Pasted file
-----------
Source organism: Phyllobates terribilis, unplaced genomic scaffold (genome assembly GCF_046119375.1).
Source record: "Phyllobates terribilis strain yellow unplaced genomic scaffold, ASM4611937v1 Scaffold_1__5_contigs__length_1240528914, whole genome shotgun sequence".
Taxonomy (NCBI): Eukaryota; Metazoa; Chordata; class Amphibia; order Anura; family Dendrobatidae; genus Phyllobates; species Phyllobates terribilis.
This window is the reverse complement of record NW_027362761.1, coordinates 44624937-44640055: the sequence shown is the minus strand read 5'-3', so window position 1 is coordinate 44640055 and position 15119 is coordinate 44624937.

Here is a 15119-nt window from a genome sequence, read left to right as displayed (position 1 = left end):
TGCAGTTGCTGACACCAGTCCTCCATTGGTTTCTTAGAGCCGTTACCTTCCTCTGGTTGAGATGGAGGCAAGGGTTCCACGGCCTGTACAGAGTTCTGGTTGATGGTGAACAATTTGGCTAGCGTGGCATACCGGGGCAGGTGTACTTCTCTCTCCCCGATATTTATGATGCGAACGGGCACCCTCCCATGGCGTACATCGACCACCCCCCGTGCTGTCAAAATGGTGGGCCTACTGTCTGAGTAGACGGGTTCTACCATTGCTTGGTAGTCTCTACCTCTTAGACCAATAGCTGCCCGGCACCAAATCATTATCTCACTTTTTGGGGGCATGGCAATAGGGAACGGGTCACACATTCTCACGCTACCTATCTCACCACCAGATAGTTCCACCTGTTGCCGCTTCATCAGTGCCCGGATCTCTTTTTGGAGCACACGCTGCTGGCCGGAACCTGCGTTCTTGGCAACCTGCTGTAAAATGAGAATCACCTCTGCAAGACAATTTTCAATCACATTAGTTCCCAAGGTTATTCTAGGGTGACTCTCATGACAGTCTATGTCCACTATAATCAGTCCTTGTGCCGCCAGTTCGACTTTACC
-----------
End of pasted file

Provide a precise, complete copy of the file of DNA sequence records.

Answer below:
Source organism: Phyllobates terribilis, unplaced genomic scaffold (genome assembly GCF_046119375.1).
Source record: "Phyllobates terribilis strain yellow unplaced genomic scaffold, ASM4611937v1 Scaffold_1__5_contigs__length_1240528914, whole genome shotgun sequence".
Taxonomy (NCBI): Eukaryota; Metazoa; Chordata; class Amphibia; order Anura; family Dendrobatidae; genus Phyllobates; species Phyllobates terribilis.
This window is the reverse complement of record NW_027362761.1, coordinates 44624937-44640055: the sequence shown is the minus strand read 5'-3', so window position 1 is coordinate 44640055 and position 15119 is coordinate 44624937.

Here is a 15119-nt window from a genome sequence, read left to right as displayed (position 1 = left end):
TGCAGTTGCTGACACCAGTCCTCCATTGGTTTCTTAGAGCCGTTACCTTCCTCTGGTTGAGATGGAGGCAAGGGTTCCACGGCCTGTACAGAGTTCTGGTTGATGGTGAACAATTTGGCTAGCGTGGCATACCGGGGCAGGTGTACTTCTCTCTCCCCGATATTTATGATGCGAACGGGCACCCTCCCATGGCGTACATCGACCACCCCCCGTGCTGTCAAAATGGTGGGCCTACTGTCTGAGTAGACGGGTTCTACCATTGCTTGGTAGTCTCTACCTCTTAGACCAATAGCTGCCCGGCACCAAATCATTATCTCACTTTTTGGGGGCATGGCAATAGGGAACGGGTCACACATTCTCACGCTACCTATCTCACCACCAGATAGTTCCACCTGTTGCCGCTTCATCAGTGCCCGGATCTCTTTTTGGAGCACACGCTGCTGGCCGGAACCTGCGTTCTTGGCAACCTGCTGTAAAATGAGAATCACCTCTGCAAGACAATTTTCAATCACATTAGTTCCCAAGGTTATTCTAGGGTGACTCTCATGACAGTCTATGTCCACTATAATCAGTCCTTGTGCCGCCAGTTCGACTTTACC